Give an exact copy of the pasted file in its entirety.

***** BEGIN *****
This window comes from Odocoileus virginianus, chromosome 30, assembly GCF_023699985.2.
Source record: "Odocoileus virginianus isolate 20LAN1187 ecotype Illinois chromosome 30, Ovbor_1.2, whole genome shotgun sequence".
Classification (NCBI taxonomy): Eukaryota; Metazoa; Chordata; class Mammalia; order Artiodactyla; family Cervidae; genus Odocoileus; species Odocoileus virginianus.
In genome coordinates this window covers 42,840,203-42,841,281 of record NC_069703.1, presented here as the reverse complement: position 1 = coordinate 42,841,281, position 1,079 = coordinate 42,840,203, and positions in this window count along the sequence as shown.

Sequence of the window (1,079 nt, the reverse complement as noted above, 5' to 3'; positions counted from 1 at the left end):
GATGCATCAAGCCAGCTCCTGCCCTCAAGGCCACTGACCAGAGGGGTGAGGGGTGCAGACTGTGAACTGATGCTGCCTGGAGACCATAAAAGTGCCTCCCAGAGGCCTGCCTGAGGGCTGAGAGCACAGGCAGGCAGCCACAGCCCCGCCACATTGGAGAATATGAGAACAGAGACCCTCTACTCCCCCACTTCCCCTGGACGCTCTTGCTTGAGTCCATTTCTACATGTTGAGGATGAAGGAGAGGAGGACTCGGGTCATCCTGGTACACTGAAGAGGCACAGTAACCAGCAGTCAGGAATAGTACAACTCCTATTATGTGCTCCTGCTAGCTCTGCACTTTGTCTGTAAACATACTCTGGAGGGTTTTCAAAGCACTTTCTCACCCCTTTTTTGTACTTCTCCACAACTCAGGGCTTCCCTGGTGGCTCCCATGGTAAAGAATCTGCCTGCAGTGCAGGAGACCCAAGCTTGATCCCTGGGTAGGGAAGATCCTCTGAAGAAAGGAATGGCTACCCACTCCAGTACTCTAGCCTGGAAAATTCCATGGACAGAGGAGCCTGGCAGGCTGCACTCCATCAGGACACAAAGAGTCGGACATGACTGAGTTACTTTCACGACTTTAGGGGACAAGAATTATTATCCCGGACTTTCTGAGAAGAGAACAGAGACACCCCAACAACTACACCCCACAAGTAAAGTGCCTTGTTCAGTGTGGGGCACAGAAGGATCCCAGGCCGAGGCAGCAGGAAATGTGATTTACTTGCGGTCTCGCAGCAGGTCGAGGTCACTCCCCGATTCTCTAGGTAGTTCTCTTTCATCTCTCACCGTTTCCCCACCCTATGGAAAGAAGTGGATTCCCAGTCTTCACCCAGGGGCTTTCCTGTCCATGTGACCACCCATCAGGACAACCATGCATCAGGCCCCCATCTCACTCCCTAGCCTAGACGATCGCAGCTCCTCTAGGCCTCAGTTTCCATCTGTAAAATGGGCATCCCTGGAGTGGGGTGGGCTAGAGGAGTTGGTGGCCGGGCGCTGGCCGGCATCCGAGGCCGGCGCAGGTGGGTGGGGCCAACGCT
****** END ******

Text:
This window comes from Odocoileus virginianus, chromosome 30, assembly GCF_023699985.2.
Source record: "Odocoileus virginianus isolate 20LAN1187 ecotype Illinois chromosome 30, Ovbor_1.2, whole genome shotgun sequence".
Classification (NCBI taxonomy): Eukaryota; Metazoa; Chordata; class Mammalia; order Artiodactyla; family Cervidae; genus Odocoileus; species Odocoileus virginianus.
In genome coordinates this window covers 42,840,203-42,841,281 of record NC_069703.1, presented here as the reverse complement: position 1 = coordinate 42,841,281, position 1,079 = coordinate 42,840,203, and positions in this window count along the sequence as shown.

Sequence of the window (1,079 nt, the reverse complement as noted above, 5' to 3'; positions counted from 1 at the left end):
GATGCATCAAGCCAGCTCCTGCCCTCAAGGCCACTGACCAGAGGGGTGAGGGGTGCAGACTGTGAACTGATGCTGCCTGGAGACCATAAAAGTGCCTCCCAGAGGCCTGCCTGAGGGCTGAGAGCACAGGCAGGCAGCCACAGCCCCGCCACATTGGAGAATATGAGAACAGAGACCCTCTACTCCCCCACTTCCCCTGGACGCTCTTGCTTGAGTCCATTTCTACATGTTGAGGATGAAGGAGAGGAGGACTCGGGTCATCCTGGTACACTGAAGAGGCACAGTAACCAGCAGTCAGGAATAGTACAACTCCTATTATGTGCTCCTGCTAGCTCTGCACTTTGTCTGTAAACATACTCTGGAGGGTTTTCAAAGCACTTTCTCACCCCTTTTTTGTACTTCTCCACAACTCAGGGCTTCCCTGGTGGCTCCCATGGTAAAGAATCTGCCTGCAGTGCAGGAGACCCAAGCTTGATCCCTGGGTAGGGAAGATCCTCTGAAGAAAGGAATGGCTACCCACTCCAGTACTCTAGCCTGGAAAATTCCATGGACAGAGGAGCCTGGCAGGCTGCACTCCATCAGGACACAAAGAGTCGGACATGACTGAGTTACTTTCACGACTTTAGGGGACAAGAATTATTATCCCGGACTTTCTGAGAAGAGAACAGAGACACCCCAACAACTACACCCCACAAGTAAAGTGCCTTGTTCAGTGTGGGGCACAGAAGGATCCCAGGCCGAGGCAGCAGGAAATGTGATTTACTTGCGGTCTCGCAGCAGGTCGAGGTCACTCCCCGATTCTCTAGGTAGTTCTCTTTCATCTCTCACCGTTTCCCCACCCTATGGAAAGAAGTGGATTCCCAGTCTTCACCCAGGGGCTTTCCTGTCCATGTGACCACCCATCAGGACAACCATGCATCAGGCCCCCATCTCACTCCCTAGCCTAGACGATCGCAGCTCCTCTAGGCCTCAGTTTCCATCTGTAAAATGGGCATCCCTGGAGTGGGGTGGGCTAGAGGAGTTGGTGGCCGGGCGCTGGCCGGCATCCGAGGCCGGCGCAGGTGGGTGGGGCCAACGCT